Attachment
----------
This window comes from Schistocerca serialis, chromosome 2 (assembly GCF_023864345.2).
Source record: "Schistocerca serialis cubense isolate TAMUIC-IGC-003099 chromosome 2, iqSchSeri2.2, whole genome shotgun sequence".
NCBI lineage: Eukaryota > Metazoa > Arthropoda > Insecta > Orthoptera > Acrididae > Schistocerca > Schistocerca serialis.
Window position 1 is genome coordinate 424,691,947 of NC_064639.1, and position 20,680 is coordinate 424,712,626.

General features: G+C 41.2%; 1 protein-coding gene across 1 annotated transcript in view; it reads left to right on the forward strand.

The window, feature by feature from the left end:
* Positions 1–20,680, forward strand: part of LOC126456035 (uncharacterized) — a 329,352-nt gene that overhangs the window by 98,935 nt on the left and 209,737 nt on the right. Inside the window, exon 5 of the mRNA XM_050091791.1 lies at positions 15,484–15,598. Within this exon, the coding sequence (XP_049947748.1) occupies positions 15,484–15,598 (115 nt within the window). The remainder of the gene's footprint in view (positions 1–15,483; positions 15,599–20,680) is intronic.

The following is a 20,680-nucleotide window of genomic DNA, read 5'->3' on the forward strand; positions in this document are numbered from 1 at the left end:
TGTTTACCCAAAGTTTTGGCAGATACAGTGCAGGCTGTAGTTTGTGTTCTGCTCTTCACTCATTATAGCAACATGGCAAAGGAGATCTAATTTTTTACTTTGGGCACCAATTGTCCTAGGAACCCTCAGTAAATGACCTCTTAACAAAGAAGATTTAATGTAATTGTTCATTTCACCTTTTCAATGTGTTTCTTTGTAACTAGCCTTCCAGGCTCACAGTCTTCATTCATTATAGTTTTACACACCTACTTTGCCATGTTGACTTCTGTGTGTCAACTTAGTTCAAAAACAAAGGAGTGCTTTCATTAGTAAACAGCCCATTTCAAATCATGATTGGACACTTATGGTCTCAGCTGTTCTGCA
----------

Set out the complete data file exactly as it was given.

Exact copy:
This window comes from Schistocerca serialis, chromosome 2 (assembly GCF_023864345.2).
Source record: "Schistocerca serialis cubense isolate TAMUIC-IGC-003099 chromosome 2, iqSchSeri2.2, whole genome shotgun sequence".
NCBI lineage: Eukaryota > Metazoa > Arthropoda > Insecta > Orthoptera > Acrididae > Schistocerca > Schistocerca serialis.
Window position 1 is genome coordinate 424,691,947 of NC_064639.1, and position 20,680 is coordinate 424,712,626.

General features: G+C 41.2%; 1 protein-coding gene across 1 annotated transcript in view; it reads left to right on the forward strand.

The window, feature by feature from the left end:
* Positions 1–20,680, forward strand: part of LOC126456035 (uncharacterized) — a 329,352-nt gene that overhangs the window by 98,935 nt on the left and 209,737 nt on the right. Inside the window, exon 5 of the mRNA XM_050091791.1 lies at positions 15,484–15,598. Within this exon, the coding sequence (XP_049947748.1) occupies positions 15,484–15,598 (115 nt within the window). The remainder of the gene's footprint in view (positions 1–15,483; positions 15,599–20,680) is intronic.

The following is a 20,680-nucleotide window of genomic DNA, read 5'->3' on the forward strand; positions in this document are numbered from 1 at the left end:
TGTTTACCCAAAGTTTTGGCAGATACAGTGCAGGCTGTAGTTTGTGTTCTGCTCTTCACTCATTATAGCAACATGGCAAAGGAGATCTAATTTTTTACTTTGGGCACCAATTGTCCTAGGAACCCTCAGTAAATGACCTCTTAACAAAGAAGATTTAATGTAATTGTTCATTTCACCTTTTCAATGTGTTTCTTTGTAACTAGCCTTCCAGGCTCACAGTCTTCATTCATTATAGTTTTACACACCTACTTTGCCATGTTGACTTCTGTGTGTCAACTTAGTTCAAAAACAAAGGAGTGCTTTCATTAGTAAACAGCCCATTTCAAATCATGATTGGACACTTATGGTCTCAGCTGTTCTGCA